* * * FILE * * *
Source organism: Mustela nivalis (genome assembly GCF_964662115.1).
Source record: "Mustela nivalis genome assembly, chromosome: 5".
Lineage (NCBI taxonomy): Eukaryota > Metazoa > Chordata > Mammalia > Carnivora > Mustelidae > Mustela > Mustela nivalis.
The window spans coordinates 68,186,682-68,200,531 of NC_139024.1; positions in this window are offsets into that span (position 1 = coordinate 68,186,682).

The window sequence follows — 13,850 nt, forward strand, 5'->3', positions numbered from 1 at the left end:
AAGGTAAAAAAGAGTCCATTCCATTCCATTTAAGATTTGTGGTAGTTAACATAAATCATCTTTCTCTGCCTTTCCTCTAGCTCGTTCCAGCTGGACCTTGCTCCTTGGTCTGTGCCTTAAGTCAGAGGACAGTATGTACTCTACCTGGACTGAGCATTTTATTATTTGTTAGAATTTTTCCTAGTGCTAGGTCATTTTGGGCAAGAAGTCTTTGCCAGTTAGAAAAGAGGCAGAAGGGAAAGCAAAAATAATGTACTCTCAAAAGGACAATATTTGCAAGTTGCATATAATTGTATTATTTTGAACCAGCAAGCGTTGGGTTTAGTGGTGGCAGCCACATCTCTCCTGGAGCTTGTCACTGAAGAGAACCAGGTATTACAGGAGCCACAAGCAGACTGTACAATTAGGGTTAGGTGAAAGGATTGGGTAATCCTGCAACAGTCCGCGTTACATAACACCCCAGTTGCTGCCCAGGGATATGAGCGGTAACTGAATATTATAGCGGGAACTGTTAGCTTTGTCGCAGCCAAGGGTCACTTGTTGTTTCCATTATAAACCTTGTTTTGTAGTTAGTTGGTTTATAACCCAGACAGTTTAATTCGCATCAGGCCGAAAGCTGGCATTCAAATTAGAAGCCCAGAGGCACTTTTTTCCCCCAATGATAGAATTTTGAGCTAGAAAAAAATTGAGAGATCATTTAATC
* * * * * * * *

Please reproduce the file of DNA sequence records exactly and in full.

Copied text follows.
Source organism: Mustela nivalis (genome assembly GCF_964662115.1).
Source record: "Mustela nivalis genome assembly, chromosome: 5".
Lineage (NCBI taxonomy): Eukaryota > Metazoa > Chordata > Mammalia > Carnivora > Mustelidae > Mustela > Mustela nivalis.
The window spans coordinates 68,186,682-68,200,531 of NC_139024.1; positions in this window are offsets into that span (position 1 = coordinate 68,186,682).

The window sequence follows — 13,850 nt, forward strand, 5'->3', positions numbered from 1 at the left end:
AAGGTAAAAAAGAGTCCATTCCATTCCATTTAAGATTTGTGGTAGTTAACATAAATCATCTTTCTCTGCCTTTCCTCTAGCTCGTTCCAGCTGGACCTTGCTCCTTGGTCTGTGCCTTAAGTCAGAGGACAGTATGTACTCTACCTGGACTGAGCATTTTATTATTTGTTAGAATTTTTCCTAGTGCTAGGTCATTTTGGGCAAGAAGTCTTTGCCAGTTAGAAAAGAGGCAGAAGGGAAAGCAAAAATAATGTACTCTCAAAAGGACAATATTTGCAAGTTGCATATAATTGTATTATTTTGAACCAGCAAGCGTTGGGTTTAGTGGTGGCAGCCACATCTCTCCTGGAGCTTGTCACTGAAGAGAACCAGGTATTACAGGAGCCACAAGCAGACTGTACAATTAGGGTTAGGTGAAAGGATTGGGTAATCCTGCAACAGTCCGCGTTACATAACACCCCAGTTGCTGCCCAGGGATATGAGCGGTAACTGAATATTATAGCGGGAACTGTTAGCTTTGTCGCAGCCAAGGGTCACTTGTTGTTTCCATTATAAACCTTGTTTTGTAGTTAGTTGGTTTATAACCCAGACAGTTTAATTCGCATCAGGCCGAAAGCTGGCATTCAAATTAGAAGCCCAGAGGCACTTTTTTCCCCCAATGATAGAATTTTGAGCTAGAAAAAAATTGAGAGATCATTTAATC